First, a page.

It’s late at night, and the glow from your scrolling Facebook feed is suddenly illuminated by a video from one of the top event riders, cruising around some pretty impressive obstacles at top speeds, making it look equal parts terrifying and thrilling. And because you’re a horse person, and already a little crazy, you think “hey, maybe Princess Buttercup and I should give this eventing this a go”. (and luckily for you, eventing goes all the way down to the very doable starter levels)

There is so much to love about eventing.  Here’s a few things that you should prepare yourself for: 

1.Become versatile – Yes, there are three separate phases (dressage, cross country, and show jumping), requiring the horse to be versatile, however each of these phases can improve other disciplines as well. Have a Derby horse that needs to be a bit more brave? Cross Country gets them moving and thinking on their feet. How about a hunter who needs to learn to rock back and push from behind for a better jump or clean change? Dressage should get it done. Or how about a dressage horse who needs to open up thru the shoulder more? Schooling for either of the jumping phases will for sure help. 

2. Embrace your inner safety police – Eventers may have a reputation for being crazy, but we are not negligent. The list of ways eventing has made strides to improve the safety of the sport is extensive, and so is the list of equipment that riders themselves use to stay safe. The #alwaysamazing innovators at Ovation have released the Comfortflex Protector, which is a SEI-ASTM, CE level 3 certified and Beta level 3 protective vest. This vest provides riders with optimum comfort and protection when they leave the start box. And in order to stay safe and utilize all that color-expression freedom, riders can don the Jump Air Helmet, featuring 4 colors, and a removable, washable Coolmax ™ liner (because eventers sweat… a lot).


3. Go shopping – In addition to the safety equipment, eventing is basically a shoppers paradise. Three phases to outfit yourself and the horse for – THREE! Now, you can go conservative, and limit the expanse of you and your horse’s wardrobe, or you can go all out, with completely separate outfits. Luckily Ovation has you covered, including all your bridle needs with the ATS line of bridles. From dressage to jumping, they have all the noseband options you could ever need, with ultimate comfort provided by an anatomic crown piece and foam lining.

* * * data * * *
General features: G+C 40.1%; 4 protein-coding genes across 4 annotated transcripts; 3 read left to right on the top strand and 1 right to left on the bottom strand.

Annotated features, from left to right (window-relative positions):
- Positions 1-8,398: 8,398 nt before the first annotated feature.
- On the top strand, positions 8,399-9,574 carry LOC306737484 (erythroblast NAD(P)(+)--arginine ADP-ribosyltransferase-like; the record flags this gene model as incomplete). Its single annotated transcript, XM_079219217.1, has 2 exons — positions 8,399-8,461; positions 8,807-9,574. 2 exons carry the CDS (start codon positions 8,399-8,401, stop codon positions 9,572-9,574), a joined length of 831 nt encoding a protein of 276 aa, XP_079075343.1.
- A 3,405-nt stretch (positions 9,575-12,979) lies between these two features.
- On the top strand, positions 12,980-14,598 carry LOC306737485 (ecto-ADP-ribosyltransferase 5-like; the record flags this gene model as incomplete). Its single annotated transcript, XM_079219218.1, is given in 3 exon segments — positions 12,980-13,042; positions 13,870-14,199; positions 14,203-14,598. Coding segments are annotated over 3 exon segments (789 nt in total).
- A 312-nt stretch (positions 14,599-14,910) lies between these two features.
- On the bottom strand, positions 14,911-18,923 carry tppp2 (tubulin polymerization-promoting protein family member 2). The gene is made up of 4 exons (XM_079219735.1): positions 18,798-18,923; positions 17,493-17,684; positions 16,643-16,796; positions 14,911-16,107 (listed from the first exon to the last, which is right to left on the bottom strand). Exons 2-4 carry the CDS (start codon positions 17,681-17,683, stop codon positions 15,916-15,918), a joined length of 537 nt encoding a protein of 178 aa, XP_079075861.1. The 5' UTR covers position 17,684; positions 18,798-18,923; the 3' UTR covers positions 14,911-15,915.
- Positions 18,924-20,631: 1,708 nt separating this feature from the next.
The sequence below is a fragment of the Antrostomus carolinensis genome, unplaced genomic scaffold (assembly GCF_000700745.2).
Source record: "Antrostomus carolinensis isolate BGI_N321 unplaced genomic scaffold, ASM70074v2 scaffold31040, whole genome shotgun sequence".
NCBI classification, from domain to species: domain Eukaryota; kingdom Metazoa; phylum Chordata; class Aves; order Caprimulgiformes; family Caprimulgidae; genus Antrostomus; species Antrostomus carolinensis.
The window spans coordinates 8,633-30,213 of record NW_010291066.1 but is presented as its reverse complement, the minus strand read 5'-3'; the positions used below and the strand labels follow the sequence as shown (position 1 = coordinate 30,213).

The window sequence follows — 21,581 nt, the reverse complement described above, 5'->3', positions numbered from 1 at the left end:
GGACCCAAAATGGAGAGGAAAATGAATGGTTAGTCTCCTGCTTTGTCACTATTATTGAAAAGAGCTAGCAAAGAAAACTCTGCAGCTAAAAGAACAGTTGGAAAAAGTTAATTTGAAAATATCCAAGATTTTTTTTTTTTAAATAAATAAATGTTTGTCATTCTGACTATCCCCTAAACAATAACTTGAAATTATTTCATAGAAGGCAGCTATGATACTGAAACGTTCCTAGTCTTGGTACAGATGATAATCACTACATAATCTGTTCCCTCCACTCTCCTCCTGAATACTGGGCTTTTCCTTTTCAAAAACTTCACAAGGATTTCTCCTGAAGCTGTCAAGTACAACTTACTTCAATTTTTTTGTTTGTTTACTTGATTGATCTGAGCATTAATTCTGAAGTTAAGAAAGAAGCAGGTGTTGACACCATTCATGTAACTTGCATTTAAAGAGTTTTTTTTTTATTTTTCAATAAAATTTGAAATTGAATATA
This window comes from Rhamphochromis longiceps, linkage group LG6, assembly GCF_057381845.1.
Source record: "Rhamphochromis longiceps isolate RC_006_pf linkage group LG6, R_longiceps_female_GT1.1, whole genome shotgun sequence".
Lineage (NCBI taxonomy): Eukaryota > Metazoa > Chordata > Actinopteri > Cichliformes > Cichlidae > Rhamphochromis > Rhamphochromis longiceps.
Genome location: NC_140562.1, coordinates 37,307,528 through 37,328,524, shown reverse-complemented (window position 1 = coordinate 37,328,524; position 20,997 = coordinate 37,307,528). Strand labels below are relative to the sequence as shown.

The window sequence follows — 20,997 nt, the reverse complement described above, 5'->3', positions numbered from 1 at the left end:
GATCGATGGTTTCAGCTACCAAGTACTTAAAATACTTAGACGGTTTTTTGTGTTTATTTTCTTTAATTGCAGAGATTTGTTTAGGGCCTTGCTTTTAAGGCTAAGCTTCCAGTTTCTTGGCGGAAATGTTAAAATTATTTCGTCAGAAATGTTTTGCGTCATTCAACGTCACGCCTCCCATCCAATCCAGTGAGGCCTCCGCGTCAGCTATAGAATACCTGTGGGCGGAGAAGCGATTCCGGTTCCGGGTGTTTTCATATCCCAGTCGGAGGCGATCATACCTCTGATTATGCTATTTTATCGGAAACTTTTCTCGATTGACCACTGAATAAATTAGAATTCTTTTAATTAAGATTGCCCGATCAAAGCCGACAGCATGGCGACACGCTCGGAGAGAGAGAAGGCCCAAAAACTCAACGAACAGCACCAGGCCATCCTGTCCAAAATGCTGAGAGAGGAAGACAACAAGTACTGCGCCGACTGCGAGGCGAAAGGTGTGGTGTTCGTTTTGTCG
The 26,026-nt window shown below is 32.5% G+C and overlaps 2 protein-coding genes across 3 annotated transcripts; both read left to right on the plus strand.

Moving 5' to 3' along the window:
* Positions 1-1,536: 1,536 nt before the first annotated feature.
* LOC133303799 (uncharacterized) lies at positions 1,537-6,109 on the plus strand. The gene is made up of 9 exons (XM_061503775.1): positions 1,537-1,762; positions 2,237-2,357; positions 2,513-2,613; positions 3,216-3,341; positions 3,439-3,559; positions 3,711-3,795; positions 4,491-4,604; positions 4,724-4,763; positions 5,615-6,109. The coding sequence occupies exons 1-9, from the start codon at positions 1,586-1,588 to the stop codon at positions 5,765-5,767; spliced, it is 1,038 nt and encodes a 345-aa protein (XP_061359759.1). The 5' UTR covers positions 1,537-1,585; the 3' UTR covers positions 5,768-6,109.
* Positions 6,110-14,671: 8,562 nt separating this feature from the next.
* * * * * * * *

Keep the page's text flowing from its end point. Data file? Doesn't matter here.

4. Brush up on the rules – With more phases, comes more rules. Luckily, there are large amounts of resources to introduce you to the requirements, and most every eventer is glad to answer any questions you may have. Here are a few things to remember for each discipline:

  1. Dressage – Bit selection is very important, and is basically limited to non-leverage, snaffle bits. Whip and spurs have required lengths, and no boots are allowed on the horse. Smile at the judge and wait on the whistle to begin the test. 
  2. Cross Country – equipment requirements on cross country are less strict, however every rider is required to have the required safety equipment (including an armband with all your medical information… because it always makes you feel better to need your personal information strapped to you while competing in a sport). Also, make sure you go thru the finish flags at the end (if you don’t, it’s a mistake you’ll only make once). 
  3. Stadium Jumping – Still less strict than dressage in the equipment department, however, make sure you that you wait on the start buzzer to begin, and do not go through the start timers until you are heading to fence one (again, a mistake you’ll only make once)

5. Be prepared to make friends – Eventers are friendly people – so get ready. Those stabled next you to you will share what’s in their cooler, pull together equipment, and give you heads up on rough course situations. We are competitive people, but most of the competition is with ourselves; therefore we will always help and encourage the rest of our fellow riders.

6. Reap the rewards – The feeling of accomplishment when you cross the finish line for the first time is indescribable. The process will bring you closer to your horse, and you’ll get to have all the pretty, colorful new equipment that you’ve always wanted – and probably get to try different types of beer from your neighbors.

7. Have fun!!! (self explanatory) Enjoy the ride! 

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